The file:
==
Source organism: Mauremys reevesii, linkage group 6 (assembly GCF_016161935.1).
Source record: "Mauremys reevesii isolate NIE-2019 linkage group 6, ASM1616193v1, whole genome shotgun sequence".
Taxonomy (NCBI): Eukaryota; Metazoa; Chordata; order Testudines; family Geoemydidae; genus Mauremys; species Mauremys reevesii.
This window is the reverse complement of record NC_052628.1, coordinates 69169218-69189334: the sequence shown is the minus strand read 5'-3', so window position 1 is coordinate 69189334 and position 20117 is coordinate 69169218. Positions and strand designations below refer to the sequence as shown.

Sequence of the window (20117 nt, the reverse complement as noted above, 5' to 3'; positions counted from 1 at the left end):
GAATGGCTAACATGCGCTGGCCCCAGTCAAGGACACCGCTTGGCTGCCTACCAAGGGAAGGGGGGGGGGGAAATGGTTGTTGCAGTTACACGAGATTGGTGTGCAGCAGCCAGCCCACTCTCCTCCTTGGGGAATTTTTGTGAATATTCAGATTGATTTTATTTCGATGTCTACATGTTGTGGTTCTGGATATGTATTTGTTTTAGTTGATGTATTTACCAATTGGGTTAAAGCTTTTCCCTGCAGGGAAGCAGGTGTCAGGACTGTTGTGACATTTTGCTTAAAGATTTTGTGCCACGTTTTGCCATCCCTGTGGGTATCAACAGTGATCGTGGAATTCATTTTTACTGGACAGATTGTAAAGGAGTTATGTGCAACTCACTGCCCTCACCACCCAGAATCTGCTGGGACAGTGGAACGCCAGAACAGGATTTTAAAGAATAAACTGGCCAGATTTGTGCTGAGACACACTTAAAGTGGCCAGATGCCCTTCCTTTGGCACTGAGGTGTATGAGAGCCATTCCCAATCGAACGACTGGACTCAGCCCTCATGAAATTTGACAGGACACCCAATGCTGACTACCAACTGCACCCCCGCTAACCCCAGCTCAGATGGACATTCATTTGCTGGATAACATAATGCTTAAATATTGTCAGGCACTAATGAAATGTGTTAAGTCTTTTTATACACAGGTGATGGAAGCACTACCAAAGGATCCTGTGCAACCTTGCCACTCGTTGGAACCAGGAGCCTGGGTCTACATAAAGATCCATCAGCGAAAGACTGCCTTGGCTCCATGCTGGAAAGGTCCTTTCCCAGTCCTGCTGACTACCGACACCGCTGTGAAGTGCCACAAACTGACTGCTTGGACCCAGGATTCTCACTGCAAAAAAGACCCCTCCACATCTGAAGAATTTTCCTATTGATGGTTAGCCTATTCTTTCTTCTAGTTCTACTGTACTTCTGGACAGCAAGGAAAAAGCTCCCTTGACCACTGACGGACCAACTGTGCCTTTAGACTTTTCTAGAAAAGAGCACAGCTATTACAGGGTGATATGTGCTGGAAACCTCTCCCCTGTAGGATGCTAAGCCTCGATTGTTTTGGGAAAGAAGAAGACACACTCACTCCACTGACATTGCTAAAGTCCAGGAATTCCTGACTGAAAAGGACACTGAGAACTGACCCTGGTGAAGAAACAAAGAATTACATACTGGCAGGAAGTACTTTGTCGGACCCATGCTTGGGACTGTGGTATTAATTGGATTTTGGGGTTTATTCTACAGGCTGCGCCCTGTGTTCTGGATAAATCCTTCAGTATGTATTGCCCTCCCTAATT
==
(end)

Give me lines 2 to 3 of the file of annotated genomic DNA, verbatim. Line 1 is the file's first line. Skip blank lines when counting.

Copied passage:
Source record: "Mauremys reevesii isolate NIE-2019 linkage group 6, ASM1616193v1, whole genome shotgun sequence".
Taxonomy (NCBI): Eukaryota; Metazoa; Chordata; order Testudines; family Geoemydidae; genus Mauremys; species Mauremys reevesii.